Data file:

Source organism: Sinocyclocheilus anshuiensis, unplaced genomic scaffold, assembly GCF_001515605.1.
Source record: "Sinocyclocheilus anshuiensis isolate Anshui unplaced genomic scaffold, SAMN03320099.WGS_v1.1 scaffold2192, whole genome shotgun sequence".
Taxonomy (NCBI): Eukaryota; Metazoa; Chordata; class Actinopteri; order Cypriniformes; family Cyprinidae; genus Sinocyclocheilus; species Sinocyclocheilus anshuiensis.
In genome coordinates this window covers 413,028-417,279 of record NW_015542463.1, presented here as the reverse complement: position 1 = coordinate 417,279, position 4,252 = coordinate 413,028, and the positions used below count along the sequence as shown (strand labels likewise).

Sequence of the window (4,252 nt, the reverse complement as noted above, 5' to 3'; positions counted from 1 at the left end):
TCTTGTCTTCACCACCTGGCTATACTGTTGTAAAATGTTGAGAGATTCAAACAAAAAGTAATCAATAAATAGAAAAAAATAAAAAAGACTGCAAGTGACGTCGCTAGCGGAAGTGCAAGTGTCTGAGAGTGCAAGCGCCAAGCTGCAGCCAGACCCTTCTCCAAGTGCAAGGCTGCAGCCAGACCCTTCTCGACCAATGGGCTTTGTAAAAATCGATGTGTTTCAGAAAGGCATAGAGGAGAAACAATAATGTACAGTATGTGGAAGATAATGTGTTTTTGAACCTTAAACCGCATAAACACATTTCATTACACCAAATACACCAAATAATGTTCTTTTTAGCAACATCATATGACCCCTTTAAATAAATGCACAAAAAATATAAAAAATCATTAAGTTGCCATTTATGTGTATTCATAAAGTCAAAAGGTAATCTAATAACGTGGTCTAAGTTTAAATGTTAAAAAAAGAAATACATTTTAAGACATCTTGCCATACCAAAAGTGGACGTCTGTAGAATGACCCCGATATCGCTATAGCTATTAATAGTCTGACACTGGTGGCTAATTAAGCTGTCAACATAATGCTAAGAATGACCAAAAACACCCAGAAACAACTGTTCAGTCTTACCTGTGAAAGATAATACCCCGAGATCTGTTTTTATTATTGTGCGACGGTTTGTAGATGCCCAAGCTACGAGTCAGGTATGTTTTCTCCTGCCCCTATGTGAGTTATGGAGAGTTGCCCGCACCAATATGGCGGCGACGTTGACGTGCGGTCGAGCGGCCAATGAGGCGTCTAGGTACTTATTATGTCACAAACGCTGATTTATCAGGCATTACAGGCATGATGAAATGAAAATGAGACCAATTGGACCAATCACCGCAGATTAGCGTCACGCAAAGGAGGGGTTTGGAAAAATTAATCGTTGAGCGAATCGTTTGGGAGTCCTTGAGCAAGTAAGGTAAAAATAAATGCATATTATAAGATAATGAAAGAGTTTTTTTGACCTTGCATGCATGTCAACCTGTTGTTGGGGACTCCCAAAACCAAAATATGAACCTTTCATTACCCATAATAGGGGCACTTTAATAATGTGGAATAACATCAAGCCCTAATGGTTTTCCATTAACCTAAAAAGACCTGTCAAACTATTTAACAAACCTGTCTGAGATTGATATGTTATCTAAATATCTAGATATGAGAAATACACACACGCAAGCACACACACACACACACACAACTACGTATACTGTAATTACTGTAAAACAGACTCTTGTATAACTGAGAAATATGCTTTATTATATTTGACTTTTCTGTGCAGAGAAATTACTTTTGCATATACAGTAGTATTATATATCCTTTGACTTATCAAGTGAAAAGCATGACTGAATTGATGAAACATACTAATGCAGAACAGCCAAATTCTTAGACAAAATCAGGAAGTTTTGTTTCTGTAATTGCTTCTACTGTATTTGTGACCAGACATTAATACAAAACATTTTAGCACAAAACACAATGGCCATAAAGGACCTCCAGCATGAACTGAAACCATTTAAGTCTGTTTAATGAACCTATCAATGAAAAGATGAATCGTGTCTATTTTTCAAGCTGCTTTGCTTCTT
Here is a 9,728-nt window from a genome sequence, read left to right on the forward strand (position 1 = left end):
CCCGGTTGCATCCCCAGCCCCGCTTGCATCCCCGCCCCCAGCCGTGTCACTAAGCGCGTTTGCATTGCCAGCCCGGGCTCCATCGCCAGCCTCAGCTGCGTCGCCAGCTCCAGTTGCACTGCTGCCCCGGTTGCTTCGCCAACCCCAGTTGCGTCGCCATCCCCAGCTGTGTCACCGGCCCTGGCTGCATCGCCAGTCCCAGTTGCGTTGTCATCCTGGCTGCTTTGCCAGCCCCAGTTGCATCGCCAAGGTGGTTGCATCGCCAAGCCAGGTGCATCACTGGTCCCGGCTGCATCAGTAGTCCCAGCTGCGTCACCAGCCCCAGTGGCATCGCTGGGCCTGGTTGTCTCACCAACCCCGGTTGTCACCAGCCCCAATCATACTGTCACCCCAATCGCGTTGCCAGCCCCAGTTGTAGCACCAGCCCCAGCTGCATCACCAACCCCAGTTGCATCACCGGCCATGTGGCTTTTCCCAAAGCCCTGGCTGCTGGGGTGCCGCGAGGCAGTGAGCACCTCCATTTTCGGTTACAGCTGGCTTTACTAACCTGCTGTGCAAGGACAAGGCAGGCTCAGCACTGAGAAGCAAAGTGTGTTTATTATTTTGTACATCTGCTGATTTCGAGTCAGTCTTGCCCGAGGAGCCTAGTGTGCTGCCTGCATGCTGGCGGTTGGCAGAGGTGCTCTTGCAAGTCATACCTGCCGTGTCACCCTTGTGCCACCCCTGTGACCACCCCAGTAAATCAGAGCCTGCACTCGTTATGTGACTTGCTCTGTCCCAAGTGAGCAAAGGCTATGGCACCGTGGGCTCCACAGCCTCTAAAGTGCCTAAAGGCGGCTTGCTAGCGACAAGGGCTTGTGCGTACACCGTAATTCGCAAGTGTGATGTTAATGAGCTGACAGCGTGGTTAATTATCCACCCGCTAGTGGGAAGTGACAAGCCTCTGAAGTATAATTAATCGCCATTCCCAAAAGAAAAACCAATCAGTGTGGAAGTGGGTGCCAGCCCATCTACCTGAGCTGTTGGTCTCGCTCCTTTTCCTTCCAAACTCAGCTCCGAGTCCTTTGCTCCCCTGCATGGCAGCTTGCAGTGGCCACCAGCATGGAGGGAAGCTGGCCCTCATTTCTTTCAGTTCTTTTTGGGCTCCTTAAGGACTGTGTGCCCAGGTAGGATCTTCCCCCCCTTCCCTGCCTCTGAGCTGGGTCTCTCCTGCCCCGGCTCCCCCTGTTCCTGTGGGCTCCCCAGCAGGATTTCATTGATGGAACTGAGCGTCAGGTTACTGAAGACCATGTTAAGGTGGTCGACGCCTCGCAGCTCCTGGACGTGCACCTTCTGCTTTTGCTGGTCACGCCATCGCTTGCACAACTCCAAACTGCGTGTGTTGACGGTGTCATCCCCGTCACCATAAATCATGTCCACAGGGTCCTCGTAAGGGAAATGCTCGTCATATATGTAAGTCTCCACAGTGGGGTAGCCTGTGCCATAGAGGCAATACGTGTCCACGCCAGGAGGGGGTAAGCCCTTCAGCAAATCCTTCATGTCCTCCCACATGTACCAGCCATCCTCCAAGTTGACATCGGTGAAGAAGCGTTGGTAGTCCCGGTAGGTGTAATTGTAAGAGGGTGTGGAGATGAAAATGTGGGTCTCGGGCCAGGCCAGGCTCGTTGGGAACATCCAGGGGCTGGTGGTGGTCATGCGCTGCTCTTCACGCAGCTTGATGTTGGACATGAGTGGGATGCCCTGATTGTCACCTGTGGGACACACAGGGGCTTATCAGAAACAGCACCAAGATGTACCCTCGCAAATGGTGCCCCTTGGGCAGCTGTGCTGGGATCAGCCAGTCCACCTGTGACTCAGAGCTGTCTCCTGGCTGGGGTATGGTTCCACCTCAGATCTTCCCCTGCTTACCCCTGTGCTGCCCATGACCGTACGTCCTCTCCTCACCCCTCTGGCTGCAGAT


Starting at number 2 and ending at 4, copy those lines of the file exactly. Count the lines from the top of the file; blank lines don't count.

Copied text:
Source record: "Sinocyclocheilus anshuiensis isolate Anshui unplaced genomic scaffold, SAMN03320099.WGS_v1.1 scaffold2192, whole genome shotgun sequence".
Taxonomy (NCBI): Eukaryota; Metazoa; Chordata; class Actinopteri; order Cypriniformes; family Cyprinidae; genus Sinocyclocheilus; species Sinocyclocheilus anshuiensis.
In genome coordinates this window covers 413,028-417,279 of record NW_015542463.1, presented here as the reverse complement: position 1 = coordinate 417,279, position 4,252 = coordinate 413,028, and the positions used below count along the sequence as shown (strand labels likewise).